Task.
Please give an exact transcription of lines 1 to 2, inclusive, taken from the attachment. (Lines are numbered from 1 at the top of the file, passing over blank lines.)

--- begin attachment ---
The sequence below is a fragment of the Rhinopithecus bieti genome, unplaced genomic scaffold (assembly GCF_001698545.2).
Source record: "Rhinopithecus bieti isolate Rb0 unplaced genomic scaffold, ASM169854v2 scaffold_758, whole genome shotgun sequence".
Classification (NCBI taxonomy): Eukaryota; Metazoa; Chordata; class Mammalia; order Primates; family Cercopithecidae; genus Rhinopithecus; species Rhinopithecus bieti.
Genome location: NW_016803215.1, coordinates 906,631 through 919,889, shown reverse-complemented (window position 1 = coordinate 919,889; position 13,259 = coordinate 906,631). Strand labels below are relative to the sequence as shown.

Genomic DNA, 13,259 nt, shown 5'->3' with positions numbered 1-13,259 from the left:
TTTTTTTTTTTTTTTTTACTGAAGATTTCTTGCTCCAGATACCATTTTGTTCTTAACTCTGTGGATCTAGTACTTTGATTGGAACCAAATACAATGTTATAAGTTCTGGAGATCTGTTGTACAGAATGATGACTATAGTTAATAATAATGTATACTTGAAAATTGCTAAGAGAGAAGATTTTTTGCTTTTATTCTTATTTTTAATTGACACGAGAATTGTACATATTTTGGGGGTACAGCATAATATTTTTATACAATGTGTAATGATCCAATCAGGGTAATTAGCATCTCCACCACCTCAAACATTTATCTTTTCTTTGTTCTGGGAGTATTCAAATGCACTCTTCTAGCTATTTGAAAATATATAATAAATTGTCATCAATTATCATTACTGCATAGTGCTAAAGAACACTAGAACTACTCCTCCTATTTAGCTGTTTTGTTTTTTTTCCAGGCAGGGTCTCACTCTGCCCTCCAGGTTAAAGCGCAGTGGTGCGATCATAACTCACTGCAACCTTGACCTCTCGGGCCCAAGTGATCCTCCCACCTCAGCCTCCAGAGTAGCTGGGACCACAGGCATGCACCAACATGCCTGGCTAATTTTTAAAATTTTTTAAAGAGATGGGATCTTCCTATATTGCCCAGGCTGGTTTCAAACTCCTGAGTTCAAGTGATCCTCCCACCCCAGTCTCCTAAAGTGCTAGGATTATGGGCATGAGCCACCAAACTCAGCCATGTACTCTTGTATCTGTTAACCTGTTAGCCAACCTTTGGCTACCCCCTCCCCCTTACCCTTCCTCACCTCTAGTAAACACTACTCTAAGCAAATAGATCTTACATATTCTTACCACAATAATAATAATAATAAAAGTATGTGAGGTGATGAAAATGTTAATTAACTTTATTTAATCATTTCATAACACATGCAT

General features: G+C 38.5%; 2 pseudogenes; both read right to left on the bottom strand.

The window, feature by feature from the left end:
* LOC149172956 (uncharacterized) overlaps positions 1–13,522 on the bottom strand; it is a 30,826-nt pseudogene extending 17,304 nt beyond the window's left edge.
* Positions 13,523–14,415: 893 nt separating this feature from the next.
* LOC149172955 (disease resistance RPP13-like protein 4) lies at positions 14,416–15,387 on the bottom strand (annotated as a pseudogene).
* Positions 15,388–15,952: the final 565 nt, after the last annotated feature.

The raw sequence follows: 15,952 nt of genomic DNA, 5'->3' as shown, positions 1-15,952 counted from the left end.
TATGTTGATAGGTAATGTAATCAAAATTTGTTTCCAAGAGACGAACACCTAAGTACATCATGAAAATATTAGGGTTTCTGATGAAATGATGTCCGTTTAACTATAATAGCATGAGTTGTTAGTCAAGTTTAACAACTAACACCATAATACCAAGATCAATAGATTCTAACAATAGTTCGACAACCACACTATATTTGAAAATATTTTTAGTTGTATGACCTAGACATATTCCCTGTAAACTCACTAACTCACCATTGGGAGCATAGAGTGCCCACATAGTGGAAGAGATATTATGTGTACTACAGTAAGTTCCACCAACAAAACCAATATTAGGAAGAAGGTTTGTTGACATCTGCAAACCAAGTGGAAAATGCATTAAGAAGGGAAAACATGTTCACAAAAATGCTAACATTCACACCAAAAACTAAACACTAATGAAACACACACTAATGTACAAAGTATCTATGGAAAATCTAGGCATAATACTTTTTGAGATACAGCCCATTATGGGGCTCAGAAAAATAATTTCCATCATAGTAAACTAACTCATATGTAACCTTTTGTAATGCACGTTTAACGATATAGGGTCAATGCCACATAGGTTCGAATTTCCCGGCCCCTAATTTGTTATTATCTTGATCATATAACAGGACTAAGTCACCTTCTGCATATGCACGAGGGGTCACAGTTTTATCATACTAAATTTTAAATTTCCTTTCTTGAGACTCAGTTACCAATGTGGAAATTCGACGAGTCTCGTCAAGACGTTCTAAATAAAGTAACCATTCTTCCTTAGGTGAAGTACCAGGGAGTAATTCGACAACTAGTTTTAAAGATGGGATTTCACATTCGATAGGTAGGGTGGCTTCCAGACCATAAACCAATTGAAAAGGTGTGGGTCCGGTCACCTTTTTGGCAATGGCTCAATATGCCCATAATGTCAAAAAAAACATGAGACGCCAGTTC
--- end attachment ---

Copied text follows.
The sequence below is a fragment of the Rhinopithecus bieti genome, unplaced genomic scaffold (assembly GCF_001698545.2).
Source record: "Rhinopithecus bieti isolate Rb0 unplaced genomic scaffold, ASM169854v2 scaffold_758, whole genome shotgun sequence".